The benefits of Omega 3 for sporting performance

3 MIN 4 September 2023

Omega 3 is indispensable for the sports nutrition of any athlete: in addition to being an integral part of cell membrane, it reduces triglycerides in the blood and improves the immune defences. And above all, Omega 3 is a close ally in a sports diet as it is one of the anti-inflammatory foods that can play an indispensable role in the recovery phase, as they help to recover sooner and better, also preventing injuries and muscle pain. In other words, Omega 3 is an anti-inflammatory food that improves the health of our muscle mass and improves our energy availability. This is why the correct intake of Omega 3 in a sports diet not only guarantees well-being but is also the best strategy for improving performance.

What is Omega 3 and where do we find it

Omega 3 is a family of polyunsaturated fatty acids derived from linoleic acid (LA), a basic and essential component because it cannot be synthesised by the body, but only taken in with the diet. The main sources of Omega 3 to include in a sports diet are oily fish (salmon, mackerel, sea bass, anchovies and trout) which contain EPA (eicosapentaenoic acid) and DHA (docosahexaenoic acid) which can be immediately used by our body. Any healthy and balanced sports nutrition must also include plant-based sources of  Omega 3 (walnuts, linseed, seed oil and soya beans), in this case derived from α-linolenic acid (ALA).

Omega 3 for the health and well-being of an athlete: an ally for immunological function

Omega 3 should never be missing from a correct sports diet: not only because it is an anti-inflammatory food but also because, as a component of cell membrane, it helps to exchange substances supporting the metabolic function of our body. Furthermore, Omega 3 plays a role as a precursor of eicosanoids (a family of chemical mediators), and also controls the inflammation mechanism, supporting our body’s immune function. Doing sports in fact reduces the immune system efficiency, with what is known as the “open window” effect, when athletes are at most risk of infections, especially of the respiratory system. This is because during physical activity, inflammatory cytokines are produced, but these can be reduced by taking Omega 3 after physical activity.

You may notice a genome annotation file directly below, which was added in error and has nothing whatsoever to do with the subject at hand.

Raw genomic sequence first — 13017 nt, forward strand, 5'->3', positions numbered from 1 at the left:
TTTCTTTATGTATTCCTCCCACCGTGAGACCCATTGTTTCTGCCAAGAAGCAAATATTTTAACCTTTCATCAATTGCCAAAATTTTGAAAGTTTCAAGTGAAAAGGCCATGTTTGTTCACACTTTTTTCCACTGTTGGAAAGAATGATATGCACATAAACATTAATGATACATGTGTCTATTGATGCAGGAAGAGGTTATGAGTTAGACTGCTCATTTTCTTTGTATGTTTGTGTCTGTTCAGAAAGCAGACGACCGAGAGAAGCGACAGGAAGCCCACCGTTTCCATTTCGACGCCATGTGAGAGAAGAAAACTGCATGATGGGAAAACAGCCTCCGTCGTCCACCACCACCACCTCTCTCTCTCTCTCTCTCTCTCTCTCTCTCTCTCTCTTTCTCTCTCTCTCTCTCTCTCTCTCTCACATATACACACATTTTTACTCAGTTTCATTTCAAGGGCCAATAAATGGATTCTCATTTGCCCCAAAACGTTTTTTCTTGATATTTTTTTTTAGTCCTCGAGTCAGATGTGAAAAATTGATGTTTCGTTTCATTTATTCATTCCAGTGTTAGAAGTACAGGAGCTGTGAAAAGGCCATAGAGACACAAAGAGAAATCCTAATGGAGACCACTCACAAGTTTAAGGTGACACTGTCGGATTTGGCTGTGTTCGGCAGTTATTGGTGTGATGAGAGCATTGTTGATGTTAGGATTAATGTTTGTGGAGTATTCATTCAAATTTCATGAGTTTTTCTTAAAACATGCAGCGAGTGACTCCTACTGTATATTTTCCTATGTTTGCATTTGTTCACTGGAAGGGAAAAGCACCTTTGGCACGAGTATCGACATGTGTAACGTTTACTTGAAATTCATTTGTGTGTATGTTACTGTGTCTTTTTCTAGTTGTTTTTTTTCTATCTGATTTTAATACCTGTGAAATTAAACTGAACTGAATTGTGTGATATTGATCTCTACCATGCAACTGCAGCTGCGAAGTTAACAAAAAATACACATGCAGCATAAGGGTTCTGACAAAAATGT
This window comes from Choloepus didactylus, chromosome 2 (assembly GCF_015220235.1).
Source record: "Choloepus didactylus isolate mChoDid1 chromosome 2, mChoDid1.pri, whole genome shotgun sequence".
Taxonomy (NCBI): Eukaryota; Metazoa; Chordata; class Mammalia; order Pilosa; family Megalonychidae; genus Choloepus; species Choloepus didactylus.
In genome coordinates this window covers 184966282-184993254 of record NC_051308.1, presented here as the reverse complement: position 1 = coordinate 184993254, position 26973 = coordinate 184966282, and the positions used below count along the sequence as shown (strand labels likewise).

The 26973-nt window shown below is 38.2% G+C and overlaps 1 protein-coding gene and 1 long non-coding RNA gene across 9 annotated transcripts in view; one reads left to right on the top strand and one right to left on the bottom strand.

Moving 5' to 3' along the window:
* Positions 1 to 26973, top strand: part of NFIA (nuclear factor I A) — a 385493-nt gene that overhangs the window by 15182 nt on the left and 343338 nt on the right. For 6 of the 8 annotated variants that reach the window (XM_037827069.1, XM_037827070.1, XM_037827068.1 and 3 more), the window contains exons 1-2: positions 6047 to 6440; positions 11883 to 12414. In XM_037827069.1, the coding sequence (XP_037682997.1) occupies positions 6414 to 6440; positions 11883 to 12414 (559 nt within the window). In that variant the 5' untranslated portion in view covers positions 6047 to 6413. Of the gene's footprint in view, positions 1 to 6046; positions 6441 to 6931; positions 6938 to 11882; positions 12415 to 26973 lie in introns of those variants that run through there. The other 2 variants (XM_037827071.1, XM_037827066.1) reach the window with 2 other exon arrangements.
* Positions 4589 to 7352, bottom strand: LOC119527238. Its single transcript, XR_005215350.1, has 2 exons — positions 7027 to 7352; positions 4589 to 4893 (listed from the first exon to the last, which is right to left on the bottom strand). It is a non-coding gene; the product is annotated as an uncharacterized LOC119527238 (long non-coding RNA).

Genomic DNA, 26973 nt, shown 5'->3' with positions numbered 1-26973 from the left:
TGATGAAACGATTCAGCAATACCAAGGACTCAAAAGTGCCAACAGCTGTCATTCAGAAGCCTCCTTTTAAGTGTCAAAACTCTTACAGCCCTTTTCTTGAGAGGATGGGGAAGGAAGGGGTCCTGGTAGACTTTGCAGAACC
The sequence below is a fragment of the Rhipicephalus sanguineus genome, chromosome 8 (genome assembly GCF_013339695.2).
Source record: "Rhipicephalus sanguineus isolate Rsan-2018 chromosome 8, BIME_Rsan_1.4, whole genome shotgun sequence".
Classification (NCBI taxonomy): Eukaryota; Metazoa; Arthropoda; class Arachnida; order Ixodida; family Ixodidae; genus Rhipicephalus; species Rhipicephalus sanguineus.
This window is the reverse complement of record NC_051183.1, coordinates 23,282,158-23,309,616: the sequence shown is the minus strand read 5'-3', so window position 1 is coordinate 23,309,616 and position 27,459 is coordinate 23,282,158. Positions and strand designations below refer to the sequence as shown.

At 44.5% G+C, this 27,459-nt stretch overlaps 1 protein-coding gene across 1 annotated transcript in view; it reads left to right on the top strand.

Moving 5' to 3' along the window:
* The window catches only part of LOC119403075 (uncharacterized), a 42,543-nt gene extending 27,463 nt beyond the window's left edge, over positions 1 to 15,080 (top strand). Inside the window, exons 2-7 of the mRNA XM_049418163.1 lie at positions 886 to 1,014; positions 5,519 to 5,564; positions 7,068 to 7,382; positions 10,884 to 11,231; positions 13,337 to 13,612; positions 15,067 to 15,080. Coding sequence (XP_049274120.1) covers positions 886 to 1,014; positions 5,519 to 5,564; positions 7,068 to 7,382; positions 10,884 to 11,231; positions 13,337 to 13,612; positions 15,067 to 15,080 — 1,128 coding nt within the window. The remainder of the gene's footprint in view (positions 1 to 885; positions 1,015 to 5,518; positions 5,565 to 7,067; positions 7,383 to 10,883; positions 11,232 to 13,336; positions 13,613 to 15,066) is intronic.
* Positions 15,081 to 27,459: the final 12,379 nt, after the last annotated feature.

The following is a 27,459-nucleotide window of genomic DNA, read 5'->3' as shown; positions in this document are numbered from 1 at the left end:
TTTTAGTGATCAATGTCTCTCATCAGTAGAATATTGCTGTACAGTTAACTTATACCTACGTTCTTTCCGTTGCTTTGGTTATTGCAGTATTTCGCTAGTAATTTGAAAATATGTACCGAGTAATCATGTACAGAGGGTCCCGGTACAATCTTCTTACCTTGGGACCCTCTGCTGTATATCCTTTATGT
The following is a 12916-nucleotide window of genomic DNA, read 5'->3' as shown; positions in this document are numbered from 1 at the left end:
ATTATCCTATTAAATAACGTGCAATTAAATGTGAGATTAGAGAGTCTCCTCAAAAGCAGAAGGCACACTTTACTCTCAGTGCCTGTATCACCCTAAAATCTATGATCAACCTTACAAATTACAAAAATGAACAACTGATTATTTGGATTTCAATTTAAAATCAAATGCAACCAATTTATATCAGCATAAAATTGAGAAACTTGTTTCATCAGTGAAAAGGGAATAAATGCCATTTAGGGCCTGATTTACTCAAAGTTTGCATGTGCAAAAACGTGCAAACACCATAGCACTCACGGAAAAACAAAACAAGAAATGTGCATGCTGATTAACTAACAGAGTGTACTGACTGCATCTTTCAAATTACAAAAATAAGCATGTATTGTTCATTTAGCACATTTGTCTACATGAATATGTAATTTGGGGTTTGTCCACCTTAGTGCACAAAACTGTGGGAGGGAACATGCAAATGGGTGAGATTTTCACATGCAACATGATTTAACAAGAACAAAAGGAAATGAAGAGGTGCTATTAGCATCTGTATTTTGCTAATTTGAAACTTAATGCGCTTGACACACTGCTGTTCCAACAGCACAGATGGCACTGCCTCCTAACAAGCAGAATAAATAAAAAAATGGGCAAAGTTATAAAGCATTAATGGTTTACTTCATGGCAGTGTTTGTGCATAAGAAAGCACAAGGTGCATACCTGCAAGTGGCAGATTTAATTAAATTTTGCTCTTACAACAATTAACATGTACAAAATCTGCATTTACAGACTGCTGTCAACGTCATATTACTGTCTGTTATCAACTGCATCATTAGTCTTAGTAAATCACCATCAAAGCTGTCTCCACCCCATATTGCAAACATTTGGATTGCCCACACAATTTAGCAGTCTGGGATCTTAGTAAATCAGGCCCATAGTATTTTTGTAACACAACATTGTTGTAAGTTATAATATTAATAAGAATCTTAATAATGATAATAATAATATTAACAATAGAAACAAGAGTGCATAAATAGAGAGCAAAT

The antioxidant function of Omega 3 in the sporting diet

As explained, Omega 3 is fundamental in a sports diet, not only for guaranteeing high sporting performance but also to guarantee the athlete’s health and well-being. Prolonged and intense physical activity causes stress to the body, which starts to produce free radicals, unstable molecules that oxidise other molecules: this leads to the production of what is known as oxidative stress, which may cause the athlete disturbances, including reduced strength and fatigue. The regular intake of Omega 3 in a balanced sports nutrition helps to reduce oxidative stress, thus improving muscle performance.

The foods rich in Omega 3 that must be included in sports nutrition

As we have seen, the right amount of Omega 3 in a sports diet not only guarantees health and well-being but also improves an athlete’s sporting performance. Here are some foods rich in Omega 3 that must be included in our diet:

  • Salmon, tuna, mackerel, sardines, herrings and cod: oily fish is rich in Omega 3. But beware: fresh, wild oily fish that lives free in the cold seas and feeds itself naturally is better. And we shouldn’t forget molluscs and crustaceans, which are also rich in Omega 3.
  • Eggs are not only a rich source of protein, they are also rich in Omega 3. You should eat eggs at least a couple of times a week: so much the better if they are free-range.
  • Nuts, especially hazelnuts and walnuts, are also foods rich in Omega 3. Pistachios, almonds, peanuts and cashews are also recommended.
  • Avocado is the fruit that contains most Omega 3 but also strawberries, blackcurrants, raspberries, mango, kiwi, banana and papaya are excellent sources of Omega 3.


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